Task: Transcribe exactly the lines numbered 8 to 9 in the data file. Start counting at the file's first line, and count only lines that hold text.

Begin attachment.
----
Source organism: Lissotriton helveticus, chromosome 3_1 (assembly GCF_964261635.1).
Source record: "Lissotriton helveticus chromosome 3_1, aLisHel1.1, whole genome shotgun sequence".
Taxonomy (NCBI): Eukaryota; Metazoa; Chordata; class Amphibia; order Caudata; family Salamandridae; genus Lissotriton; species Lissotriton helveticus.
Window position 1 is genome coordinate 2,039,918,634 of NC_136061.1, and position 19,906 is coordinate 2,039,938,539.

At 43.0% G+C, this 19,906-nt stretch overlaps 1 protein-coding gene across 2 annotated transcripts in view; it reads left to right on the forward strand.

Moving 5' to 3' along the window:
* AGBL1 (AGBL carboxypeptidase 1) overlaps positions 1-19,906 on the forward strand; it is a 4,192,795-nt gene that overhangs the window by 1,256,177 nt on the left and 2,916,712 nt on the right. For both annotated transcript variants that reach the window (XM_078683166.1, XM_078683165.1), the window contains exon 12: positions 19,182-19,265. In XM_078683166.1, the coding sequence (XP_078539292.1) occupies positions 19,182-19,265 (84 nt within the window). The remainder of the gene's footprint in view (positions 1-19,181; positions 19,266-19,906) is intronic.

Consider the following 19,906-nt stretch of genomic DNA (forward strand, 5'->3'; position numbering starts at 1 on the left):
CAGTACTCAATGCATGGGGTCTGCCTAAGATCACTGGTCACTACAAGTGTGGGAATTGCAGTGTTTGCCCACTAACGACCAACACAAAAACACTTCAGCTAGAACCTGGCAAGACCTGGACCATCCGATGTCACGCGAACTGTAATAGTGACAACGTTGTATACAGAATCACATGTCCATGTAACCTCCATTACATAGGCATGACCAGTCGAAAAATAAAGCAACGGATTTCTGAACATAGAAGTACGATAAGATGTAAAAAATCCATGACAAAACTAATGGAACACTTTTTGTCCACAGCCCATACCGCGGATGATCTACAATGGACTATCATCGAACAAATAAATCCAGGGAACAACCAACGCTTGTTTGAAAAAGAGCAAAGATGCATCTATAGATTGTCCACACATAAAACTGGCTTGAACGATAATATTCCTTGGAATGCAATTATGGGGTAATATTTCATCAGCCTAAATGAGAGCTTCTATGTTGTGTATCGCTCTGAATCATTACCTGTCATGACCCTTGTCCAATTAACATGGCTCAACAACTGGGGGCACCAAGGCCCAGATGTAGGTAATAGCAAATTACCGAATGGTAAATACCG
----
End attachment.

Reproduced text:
Consider the following 19,906-nt stretch of genomic DNA (forward strand, 5'->3'; position numbering starts at 1 on the left):
CAGTACTCAATGCATGGGGTCTGCCTAAGATCACTGGTCACTACAAGTGTGGGAATTGCAGTGTTTGCCCACTAACGACCAACACAAAAACACTTCAGCTAGAACCTGGCAAGACCTGGACCATCCGATGTCACGCGAACTGTAATAGTGACAACGTTGTATACAGAATCACATGTCCATGTAACCTCCATTACATAGGCATGACCAGTCGAAAAATAAAGCAACGGATTTCTGAACATAGAAGTACGATAAGATGTAAAAAATCCATGACAAAACTAATGGAACACTTTTTGTCCACAGCCCATACCGCGGATGATCTACAATGGACTATCATCGAACAAATAAATCCAGGGAACAACCAACGCTTGTTTGAAAAAGAGCAAAGATGCATCTATAGATTGTCCACACATAAAACTGGCTTGAACGATAATATTCCTTGGAATGCAATTATGGGGTAATATTTCATCAGCCTAAATGAGAGCTTCTATGTTGTGTATCGCTCTGAATCATTACCTGTCATGACCCTTGTCCAATTAACATGGCTCAACAACTGGGGGCACCAAGGCCCAGATGTAGGTAATAGCAAATTACCGAATGGTAAATACCG